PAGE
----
Station 82 members train twice a month, with various training topics covered. Tonight the crew practiced hose line deployment and SCBA confidence. They also practiced emergency egress through a wall, to ensure that they have the skills necessary to get out of a room through a wall if needed. A ladder played the role of the wall and members had to go through the ladder rungs.
Station 82-1 was dispatched for a working structure fire. Crews arrived with heavy smoke from 2nd floor. IC sent crews to the basement. 8274's crew advanced the initial handline and Robbinsville Squad 40's crew advanced the backup line to the basement where the bulk of the fire was extinguished. Crews from Groveville Engine 19, Nottingham Tower 17, Millstone 32-1, 40 and 82 had to perform extensive overhaul throughout the house as fire travelled within the walls. New Egypt Station 39 provided a cover crew while 82 units worked. Also on location was Allentown First Aid, Allentown PD, and PSE&G. Thank you to all that assisted.
Station 82-1 responded to a fire alarm activation at the elementary school. Command upgraded to a first alarm assignment upon interviewing school staff and learning they had activated a pull station after finding a smoke condition in the library. Crews searched the building and secured power to AC units. It was later determined a bee's nest and fan motor had burned, causing the smoke. One firefighter was treated for heat exhaustion.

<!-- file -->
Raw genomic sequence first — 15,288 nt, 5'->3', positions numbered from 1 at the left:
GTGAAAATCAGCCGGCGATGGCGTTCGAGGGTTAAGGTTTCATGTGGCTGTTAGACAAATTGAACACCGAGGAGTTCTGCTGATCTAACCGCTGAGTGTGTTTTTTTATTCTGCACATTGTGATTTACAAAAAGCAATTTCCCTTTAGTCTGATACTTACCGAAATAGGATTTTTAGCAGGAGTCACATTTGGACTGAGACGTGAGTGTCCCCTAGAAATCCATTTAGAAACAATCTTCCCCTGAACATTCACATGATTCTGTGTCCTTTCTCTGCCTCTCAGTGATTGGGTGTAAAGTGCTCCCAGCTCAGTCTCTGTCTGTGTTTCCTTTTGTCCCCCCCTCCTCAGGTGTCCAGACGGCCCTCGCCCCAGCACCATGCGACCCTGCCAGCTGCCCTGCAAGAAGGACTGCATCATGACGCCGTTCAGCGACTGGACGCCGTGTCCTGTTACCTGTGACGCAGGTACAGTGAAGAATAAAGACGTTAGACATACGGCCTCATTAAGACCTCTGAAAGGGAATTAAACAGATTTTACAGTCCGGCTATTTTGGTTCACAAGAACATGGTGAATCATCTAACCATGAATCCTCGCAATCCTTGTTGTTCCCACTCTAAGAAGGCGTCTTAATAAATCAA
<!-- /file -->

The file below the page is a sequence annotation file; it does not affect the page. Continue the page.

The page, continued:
Station 82-1 responded to a motor vehicle accident.
Station 82-1 members tested a new dry hydrant installed by Monmouth County. For those that may have seen us and were wondering what we were doing... the bulk of our response area has no fire hydrants. In order to put fires out we must haul water to the fire scene with our tanker truck. Dry hydrants such as this one in Imlaystown allow a firefighting crew to easily connect a hose to the standpipe, and take water from natural water supplies such as a lake and pump the water to the tanker trucks for delivery to the fire scene. Similar to the days of filling leather buckets and passing them down the line to the fire, today's water supply in rural areas like ours involves passing large volumes of water to tankers, which pass it to other trucks, eventually relaying the water to the fire. (Thankfully these are 6,000 gallon buckets, and is mostly mechanical work!)